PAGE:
If the doping problem plaguing sport were a syllogism, it might look something like this:
• Integrity is the fabric of sport.
• A level playing field guarantees the integrity of sport.
• The integrity of sports guarantees sponsorship.
• Sponsorship guarantees TV shares.
• TV shares bring more fans and revenues.
• More fans and revenues equate to growth.
• There’s no growth if there are no fans.
• There are no fans if they don’t trust sport.
• There’s no sport if there are no fans.
That the International Association of Athletics Federations (IAAF) has banned Russia (with Kenya on the brink) from sending its athletics teams to the Rio 2016 Olympics is not surprising given the incredible depth of state-sponsored drug abuse among its athletes in the case of the former, and lack of compliance in the latter. Something dramatic needed to be done, but the doping problem in sport is much bigger than Russia, and this may be a good time for the entire sporting world to conduct a forensic audit and hit reset as it tackles a global scourge.
The issue of doping in sport cuts across sporting codes, national boundaries, degrees of difficulty and sponsorship pedigree. It took 11 years from the time of the Ben Johnson steroid scandal at the 1988 Seoul Olympics (easily the most dramatic in sports history) to set up the World Anti-Doping Agency (WADA), an organization funded by the Olympic movement, sporting bodies and various governments. The idea was to create an independent body which would provide outreach, education, testing and research on all things doping in sport across the globe.
Their mission, however, does not include enforcement, which in some ways straitjackets their status as a uniquely positioned impartial umpire. As it currently stands, positive tests are forwarded to the respective International Sporting Federations for further action per the tenets of that sporting body’s rules and regulations for sanctioning athletes.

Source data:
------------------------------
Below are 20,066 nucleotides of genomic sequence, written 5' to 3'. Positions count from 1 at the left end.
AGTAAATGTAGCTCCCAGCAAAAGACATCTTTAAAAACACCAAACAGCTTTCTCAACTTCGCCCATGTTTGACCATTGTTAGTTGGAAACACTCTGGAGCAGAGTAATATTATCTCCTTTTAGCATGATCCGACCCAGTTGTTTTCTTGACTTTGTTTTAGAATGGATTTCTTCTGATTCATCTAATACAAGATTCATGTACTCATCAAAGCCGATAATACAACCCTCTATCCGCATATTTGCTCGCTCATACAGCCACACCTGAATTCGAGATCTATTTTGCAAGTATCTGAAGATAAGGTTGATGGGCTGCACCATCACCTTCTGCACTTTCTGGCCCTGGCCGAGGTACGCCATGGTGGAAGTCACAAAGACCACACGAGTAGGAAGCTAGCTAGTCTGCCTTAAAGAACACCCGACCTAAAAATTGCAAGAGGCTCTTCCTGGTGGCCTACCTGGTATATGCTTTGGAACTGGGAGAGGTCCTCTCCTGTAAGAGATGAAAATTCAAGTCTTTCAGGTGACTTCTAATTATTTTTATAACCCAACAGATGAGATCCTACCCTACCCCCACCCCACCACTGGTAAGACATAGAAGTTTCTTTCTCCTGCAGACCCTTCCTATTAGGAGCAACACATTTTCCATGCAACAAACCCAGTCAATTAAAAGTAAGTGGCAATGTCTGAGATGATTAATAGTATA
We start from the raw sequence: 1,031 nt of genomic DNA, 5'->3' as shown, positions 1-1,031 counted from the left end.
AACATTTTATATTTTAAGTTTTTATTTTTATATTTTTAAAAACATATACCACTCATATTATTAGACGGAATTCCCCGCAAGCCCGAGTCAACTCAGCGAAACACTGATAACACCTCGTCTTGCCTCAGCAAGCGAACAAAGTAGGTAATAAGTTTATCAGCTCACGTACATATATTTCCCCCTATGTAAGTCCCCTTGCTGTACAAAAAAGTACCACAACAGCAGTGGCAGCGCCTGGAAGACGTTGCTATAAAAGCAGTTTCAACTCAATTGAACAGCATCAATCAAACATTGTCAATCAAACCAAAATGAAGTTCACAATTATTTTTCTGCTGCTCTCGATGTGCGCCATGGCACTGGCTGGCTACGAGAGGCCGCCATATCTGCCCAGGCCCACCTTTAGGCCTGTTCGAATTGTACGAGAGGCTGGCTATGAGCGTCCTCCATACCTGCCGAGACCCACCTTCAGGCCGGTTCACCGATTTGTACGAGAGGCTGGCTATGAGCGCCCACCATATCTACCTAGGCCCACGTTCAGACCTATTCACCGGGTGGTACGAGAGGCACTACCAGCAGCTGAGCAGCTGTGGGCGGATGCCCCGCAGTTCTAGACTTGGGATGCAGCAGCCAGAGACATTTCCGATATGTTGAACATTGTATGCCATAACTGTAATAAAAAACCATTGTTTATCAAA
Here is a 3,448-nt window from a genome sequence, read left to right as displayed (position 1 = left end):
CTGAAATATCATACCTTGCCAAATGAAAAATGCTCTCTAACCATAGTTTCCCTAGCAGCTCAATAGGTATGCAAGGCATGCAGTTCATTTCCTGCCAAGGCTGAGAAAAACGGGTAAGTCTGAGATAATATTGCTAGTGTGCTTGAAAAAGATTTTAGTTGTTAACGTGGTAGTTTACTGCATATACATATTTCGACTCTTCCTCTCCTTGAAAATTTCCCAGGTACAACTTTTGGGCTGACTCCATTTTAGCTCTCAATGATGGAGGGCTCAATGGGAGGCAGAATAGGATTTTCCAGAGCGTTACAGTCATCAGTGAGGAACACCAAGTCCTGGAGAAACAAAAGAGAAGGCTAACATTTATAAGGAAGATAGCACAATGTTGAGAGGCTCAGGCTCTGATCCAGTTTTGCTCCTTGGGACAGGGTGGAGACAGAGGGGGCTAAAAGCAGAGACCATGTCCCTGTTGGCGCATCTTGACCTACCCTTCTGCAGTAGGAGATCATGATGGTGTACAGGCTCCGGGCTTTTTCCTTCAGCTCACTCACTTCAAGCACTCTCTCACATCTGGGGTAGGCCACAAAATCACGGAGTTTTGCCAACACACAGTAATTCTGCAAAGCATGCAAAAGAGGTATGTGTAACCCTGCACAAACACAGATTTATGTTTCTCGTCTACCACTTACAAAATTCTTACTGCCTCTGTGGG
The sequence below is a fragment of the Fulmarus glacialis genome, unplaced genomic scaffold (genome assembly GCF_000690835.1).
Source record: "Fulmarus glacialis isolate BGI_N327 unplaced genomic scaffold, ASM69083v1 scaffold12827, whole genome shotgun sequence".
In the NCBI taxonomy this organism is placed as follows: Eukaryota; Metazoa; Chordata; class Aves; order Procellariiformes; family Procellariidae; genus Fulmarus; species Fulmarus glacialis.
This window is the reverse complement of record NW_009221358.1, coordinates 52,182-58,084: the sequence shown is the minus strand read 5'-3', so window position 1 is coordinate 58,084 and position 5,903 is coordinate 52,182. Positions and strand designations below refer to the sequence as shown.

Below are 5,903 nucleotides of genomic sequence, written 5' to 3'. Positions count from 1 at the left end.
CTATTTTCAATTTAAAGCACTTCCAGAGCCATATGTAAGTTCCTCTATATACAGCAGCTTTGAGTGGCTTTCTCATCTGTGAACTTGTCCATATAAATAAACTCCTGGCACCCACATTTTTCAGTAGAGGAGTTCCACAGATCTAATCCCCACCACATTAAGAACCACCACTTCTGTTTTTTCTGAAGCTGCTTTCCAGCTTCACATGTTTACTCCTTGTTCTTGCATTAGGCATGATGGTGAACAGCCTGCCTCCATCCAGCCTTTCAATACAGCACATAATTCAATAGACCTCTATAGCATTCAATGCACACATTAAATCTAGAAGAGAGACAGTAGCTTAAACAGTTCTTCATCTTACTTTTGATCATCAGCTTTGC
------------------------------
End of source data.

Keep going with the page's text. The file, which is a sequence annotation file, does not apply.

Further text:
But what happens when the sporting federation colludes with the tainted athlete to suppress a positive test in deference to commercial interest? A report by the Independent Cyclist Reform Commission cited strong evidence suggesting cycling’s governing body, the International Cycling Union (UCI), worked very closely with Lance Armstrong, his legal counsel and his doctors (as far back as 1999) to circumvent allegations of doping, thereby enabling UCI to project Armstrong as the face of their sport for nearly a decade, reaping the commercial gains associated with a popular athlete with an inspiring triumph-over-cancer backstory.
That same conflict of interest prevailed within the IAAF. In November 2015, IAAF President Lamine Diack admitted to taking over $1.3 million in bribes from the Russian Athletics Federation to cover up its illicit doping program and suppress the positive tests of Russian athletes. According to WADA’s independent commission investigating allegations of Russia’s state-sponsored doping program which first aired on German television in December of 2014, Diack appointed his legal adviser (who was not on retainer by the IAAF) Habib Cissé, to monitor and cover up doping cases involving Russian athletes. The report names Cissé as "a co-conspirator in the extortion of athletes to cover up, delay or eliminate disciplinary sanctions of Russian athletes."
This begs the question: when the leadership of the sports federations, obligated to maintain balance and fairness, become key players in ensuring the success of doping programs of its premier athletes and member states, is it still a fair game? Does that same federation have the "brass" to come back and sanction the individual or team which it actively briefed on how to ensure its doping program beat the system? In such a circumstance, should sanctions, punishments or fines similarly be extended to the sporting federations, doctors, coaches and officials, in addition to the offending party?
To be clear, individual athletes are responsible for personal conduct and consumption, but the decision for "Team Athlete" to dope often occurs way above the athlete’s level or pay grade. Which brings us to Kenya. As a country, Kenya doesn’t realistically factor into the Olympics until the second week of the Games, when the program shifts to the athletics stadium and distance races longer than 400 meters. That Kenya literally takes over the endurance disciplines from that point forward is not in dispute.